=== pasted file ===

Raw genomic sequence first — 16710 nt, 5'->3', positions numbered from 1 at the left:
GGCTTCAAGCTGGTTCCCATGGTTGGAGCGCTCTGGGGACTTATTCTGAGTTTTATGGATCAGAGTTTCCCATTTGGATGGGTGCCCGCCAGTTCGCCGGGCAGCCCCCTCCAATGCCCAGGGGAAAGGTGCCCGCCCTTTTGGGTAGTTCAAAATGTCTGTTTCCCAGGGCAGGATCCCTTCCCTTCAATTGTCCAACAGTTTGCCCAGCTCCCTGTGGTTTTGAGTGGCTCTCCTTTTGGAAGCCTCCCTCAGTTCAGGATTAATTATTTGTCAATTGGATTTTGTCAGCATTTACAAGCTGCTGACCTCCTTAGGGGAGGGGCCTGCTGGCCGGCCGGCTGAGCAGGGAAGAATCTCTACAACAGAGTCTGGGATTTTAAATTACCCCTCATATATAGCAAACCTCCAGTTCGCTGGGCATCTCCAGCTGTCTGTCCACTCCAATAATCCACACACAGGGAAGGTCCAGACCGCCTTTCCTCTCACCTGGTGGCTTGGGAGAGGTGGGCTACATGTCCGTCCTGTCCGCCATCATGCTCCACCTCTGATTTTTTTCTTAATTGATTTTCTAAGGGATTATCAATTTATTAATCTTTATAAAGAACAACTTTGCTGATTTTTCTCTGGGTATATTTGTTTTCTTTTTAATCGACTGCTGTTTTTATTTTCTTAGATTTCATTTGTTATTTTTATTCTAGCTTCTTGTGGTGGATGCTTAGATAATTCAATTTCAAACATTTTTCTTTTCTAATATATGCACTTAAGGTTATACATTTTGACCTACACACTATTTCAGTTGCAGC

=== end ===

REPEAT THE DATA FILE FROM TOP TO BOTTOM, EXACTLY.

Raw genomic sequence first — 16710 nt, 5'->3', positions numbered from 1 at the left:
GGCTTCAAGCTGGTTCCCATGGTTGGAGCGCTCTGGGGACTTATTCTGAGTTTTATGGATCAGAGTTTCCCATTTGGATGGGTGCCCGCCAGTTCGCCGGGCAGCCCCCTCCAATGCCCAGGGGAAAGGTGCCCGCCCTTTTGGGTAGTTCAAAATGTCTGTTTCCCAGGGCAGGATCCCTTCCCTTCAATTGTCCAACAGTTTGCCCAGCTCCCTGTGGTTTTGAGTGGCTCTCCTTTTGGAAGCCTCCCTCAGTTCAGGATTAATTATTTGTCAATTGGATTTTGTCAGCATTTACAAGCTGCTGACCTCCTTAGGGGAGGGGCCTGCTGGCCGGCCGGCTGAGCAGGGAAGAATCTCTACAACAGAGTCTGGGATTTTAAATTACCCCTCATATATAGCAAACCTCCAGTTCGCTGGGCATCTCCAGCTGTCTGTCCACTCCAATAATCCACACACAGGGAAGGTCCAGACCGCCTTTCCTCTCACCTGGTGGCTTGGGAGAGGTGGGCTACATGTCCGTCCTGTCCGCCATCATGCTCCACCTCTGATTTTTTTCTTAATTGATTTTCTAAGGGATTATCAATTTATTAATCTTTATAAAGAACAACTTTGCTGATTTTTCTCTGGGTATATTTGTTTTCTTTTTAATCGACTGCTGTTTTTATTTTCTTAGATTTCATTTGTTATTTTTATTCTAGCTTCTTGTGGTGGATGCTTAGATAATTCAATTTCAAACATTTTTCTTTTCTAATATATGCACTTAAGGTTATACATTTTGACCTACACACTATTTCAGTTGCAGC